# Preface¶

Welcome! Allow me to be the first to offer my congratulations on your decision to take an interest in Applied Predictive Modeling with Python! This is a collection of IPython Notebooks that provides an interactive way to reproduce this awesome book by Kuhn and Johnson.

If you experience any problems along the way or have any feedback at all, please reach out to me.

Best Regards,
Lei Gong
Email: [email protected]

## Setups¶

In [1]:
import numpy
import scipy
import pandas
import sklearn
import matplotlib
import rpy2
import pyearth
import statsmodels


## Prepare Datasets¶

Thanks to the authors, all datasets that are necessary in order to reproduce the examples in the book are available in the .RData format from their R package $\texttt{caret}$ and $\texttt{AppliedPredictiveModeling}$. To prepare them for our purpose, I did a little hack so that you can download all the datasets and convert them from .RData to .csv by running this script "fetch_data.py".

In [2]:
%run ../fetch_data.py

Using existing datasets folder:/Users/leigong/Documents/Research/DataScience/Applied-Predictive-Modeling/datasets
Decomposing /Users/leigong/Documents/Research/DataScience/Applied-Predictive-Modeling/datasets/AppliedPredictiveModeling_1.1-6.tar.gz
Checking that the AppliedPredictiveModeling file exists...
=> Success!
Decomposing /Users/leigong/Documents/Research/DataScience/Applied-Predictive-Modeling/datasets/caret_6.0-37.tar.gz
Checking that the Caret file exists...
=> Success!
Extract .RData files from the package...
Convert .RData to .csv and clean up .RData files...
=> Success!


# 1. Introduction¶

Predictive modeling: the process of developing a mathematical tool or model that generates an accurate prediction.

There are a number of common reasons why predictive models fail, e.g,

• inadequante pre-processing of the data
• unjustified extrapolation
• over-fitting the model to the existing data
• explore relatively few models when searching for relationships

## 1.1 Prediction Versus Interpretation¶

The trade-off between prediction and interpretation depends on the primary goal of the task. The unfortunate reality is that as we push towards higher accuracy, models become more complex and their interpretability becomes more difficult.

## 1.2 Key Ingredients of Predictive Models¶

The foundation of an effective predictive model is laid with intuition and deep knowledge of the problem context, which are entirely vital for driving decisions about model development. The process begins with relevant data.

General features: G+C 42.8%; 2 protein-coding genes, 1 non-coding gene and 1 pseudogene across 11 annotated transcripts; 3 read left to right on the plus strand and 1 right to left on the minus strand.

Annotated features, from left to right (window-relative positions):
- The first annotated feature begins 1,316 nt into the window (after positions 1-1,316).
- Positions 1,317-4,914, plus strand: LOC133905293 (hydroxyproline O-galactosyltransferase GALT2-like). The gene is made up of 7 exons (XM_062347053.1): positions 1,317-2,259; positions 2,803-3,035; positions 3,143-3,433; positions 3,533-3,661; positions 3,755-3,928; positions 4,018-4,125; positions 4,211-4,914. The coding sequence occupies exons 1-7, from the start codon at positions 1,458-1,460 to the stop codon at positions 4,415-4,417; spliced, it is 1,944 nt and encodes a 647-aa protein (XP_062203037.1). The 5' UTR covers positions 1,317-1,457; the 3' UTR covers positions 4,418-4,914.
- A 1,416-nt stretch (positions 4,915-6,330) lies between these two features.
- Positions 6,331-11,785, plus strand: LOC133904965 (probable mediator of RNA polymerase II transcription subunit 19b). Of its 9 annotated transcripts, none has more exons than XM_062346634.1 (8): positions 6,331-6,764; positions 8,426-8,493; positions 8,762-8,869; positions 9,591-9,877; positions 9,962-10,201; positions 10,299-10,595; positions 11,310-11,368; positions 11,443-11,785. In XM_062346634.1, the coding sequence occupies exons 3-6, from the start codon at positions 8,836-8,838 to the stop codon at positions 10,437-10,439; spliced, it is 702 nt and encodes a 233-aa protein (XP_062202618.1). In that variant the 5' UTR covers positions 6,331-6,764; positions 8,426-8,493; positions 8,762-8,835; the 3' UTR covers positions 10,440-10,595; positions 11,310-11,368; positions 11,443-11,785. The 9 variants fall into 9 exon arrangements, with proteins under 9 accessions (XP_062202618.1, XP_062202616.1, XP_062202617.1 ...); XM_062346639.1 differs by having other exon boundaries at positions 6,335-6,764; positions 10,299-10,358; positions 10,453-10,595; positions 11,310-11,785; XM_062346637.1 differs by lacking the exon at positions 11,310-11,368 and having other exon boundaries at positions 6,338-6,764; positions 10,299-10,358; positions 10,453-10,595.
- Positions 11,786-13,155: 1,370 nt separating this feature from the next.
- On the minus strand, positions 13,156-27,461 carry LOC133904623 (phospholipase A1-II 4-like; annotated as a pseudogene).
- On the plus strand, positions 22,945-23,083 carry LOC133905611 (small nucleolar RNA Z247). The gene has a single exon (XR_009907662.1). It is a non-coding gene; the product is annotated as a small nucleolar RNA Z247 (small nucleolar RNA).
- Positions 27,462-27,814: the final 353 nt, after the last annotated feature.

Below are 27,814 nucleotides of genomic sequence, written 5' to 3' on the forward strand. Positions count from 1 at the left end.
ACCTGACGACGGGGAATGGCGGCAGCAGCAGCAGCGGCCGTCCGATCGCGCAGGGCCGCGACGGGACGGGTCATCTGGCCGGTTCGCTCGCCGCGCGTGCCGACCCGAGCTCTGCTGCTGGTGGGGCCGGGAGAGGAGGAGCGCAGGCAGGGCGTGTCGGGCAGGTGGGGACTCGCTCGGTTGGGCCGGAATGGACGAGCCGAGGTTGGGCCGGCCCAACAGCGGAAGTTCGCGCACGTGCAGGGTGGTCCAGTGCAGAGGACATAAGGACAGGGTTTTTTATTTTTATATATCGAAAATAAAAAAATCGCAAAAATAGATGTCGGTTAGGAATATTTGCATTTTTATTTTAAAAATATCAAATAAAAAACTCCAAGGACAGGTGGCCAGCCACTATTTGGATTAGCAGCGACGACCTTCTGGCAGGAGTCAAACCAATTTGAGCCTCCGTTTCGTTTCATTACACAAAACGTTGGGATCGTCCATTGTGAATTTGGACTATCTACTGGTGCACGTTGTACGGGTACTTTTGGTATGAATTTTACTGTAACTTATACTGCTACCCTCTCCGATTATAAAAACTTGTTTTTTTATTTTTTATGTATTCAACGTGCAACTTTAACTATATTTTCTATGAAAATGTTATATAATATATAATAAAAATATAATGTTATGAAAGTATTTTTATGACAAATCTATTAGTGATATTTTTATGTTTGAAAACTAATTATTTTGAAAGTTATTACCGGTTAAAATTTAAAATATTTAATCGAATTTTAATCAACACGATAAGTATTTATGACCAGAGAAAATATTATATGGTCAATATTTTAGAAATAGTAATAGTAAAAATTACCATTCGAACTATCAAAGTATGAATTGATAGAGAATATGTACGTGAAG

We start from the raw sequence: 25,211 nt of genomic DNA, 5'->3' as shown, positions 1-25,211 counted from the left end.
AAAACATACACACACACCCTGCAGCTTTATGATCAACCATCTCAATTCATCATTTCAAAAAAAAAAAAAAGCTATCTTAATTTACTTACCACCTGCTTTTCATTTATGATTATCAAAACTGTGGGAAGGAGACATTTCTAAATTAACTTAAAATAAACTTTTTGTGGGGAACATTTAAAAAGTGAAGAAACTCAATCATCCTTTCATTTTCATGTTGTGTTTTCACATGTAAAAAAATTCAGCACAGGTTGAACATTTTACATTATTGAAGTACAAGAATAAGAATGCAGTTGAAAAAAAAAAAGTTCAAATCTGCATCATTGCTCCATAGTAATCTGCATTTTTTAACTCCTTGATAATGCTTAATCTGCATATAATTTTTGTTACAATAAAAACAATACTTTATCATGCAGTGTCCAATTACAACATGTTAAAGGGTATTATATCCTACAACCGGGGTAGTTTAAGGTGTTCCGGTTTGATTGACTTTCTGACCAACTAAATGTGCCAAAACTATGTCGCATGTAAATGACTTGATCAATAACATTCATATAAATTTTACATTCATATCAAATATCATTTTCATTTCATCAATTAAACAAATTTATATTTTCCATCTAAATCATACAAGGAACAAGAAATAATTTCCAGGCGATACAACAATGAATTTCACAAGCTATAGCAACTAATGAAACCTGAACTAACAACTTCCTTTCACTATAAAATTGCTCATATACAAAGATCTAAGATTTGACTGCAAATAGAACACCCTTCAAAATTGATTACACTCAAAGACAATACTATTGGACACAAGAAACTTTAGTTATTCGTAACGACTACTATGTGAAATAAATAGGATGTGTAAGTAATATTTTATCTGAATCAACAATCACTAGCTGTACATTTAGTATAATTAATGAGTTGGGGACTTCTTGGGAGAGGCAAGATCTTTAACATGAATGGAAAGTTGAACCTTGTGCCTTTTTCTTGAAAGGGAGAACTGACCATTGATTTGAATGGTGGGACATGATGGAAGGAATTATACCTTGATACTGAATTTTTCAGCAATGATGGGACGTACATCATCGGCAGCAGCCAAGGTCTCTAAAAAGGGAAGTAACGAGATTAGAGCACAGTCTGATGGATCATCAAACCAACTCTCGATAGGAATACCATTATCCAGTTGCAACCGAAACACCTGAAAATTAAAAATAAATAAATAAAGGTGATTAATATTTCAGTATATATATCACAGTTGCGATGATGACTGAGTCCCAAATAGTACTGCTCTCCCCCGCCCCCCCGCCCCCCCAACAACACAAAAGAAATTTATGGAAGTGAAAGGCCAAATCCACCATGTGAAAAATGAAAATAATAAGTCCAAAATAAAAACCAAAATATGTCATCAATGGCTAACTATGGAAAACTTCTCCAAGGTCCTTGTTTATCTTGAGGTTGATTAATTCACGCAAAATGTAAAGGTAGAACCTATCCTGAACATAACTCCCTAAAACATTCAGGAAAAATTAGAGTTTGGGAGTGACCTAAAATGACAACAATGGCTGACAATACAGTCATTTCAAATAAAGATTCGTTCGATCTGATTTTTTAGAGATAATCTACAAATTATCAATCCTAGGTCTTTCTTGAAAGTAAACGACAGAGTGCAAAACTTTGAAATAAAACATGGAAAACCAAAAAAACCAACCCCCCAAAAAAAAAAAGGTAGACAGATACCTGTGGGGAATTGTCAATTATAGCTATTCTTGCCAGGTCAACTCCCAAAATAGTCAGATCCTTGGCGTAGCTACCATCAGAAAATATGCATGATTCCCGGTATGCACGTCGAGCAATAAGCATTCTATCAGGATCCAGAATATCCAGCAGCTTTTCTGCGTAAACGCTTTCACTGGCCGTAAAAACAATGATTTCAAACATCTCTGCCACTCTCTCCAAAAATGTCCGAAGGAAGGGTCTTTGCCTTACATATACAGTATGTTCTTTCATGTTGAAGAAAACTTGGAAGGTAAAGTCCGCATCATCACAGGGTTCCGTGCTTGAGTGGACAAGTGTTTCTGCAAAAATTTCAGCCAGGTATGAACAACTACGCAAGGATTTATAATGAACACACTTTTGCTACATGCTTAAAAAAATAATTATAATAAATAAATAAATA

## 1.3 Terminology¶

• The sample, data point, observation, or instance refer to a single independent unit of data
• The training set consists of the data used to develop models while the test or validation set is used solely for evaluating the performance of a final set of candidate models. NOTE: usually people refer to the validation set for evaluating candidates and divide training set using cross-validation into several sub-training and test sets to tune parameters in model development.
• The predictors, independent variables, attributes, or descriptors are the data used as input for the prediction equation.
• The outcome, dependent variable, target, class, or response refer to the outcome event or quantity that is being predicted.

## 1.5 Overview¶

• Part I General Strategies
• Ch.2 A short tour of the predictive modeling process
• Ch.3 Data pre-processing
• Ch.4 Over-fitting and model tuning
• Part II Regression Models
• Ch.5 Measuring performance in regression models
• Ch.6 Linear regression and its cousins
• Ch.7 Nonlinear regression models
• Ch.8 Regression trees and rule-based models
• Ch.9 A summary of solubility models
• Ch.10 Case study: compressive strength of concrete
• Part III Classification Models
• Ch.11 Measuring performance in classification models
• Ch.12 Discriminant analysis and other linear classification models
• Ch.13 Nonlinear classification models
• Ch.14 Classification trees and rule-based models
• Ch.15 A summary of grant application models
• Ch.16 Remedies for severe class imbalance
• Ch.17 Case study: job scheduling
• Part IV Other Considerations
• Ch.18 Measuring predictor importance
• Ch.19 An introduction to feature selection
• Ch.20 Factors that can affect model performance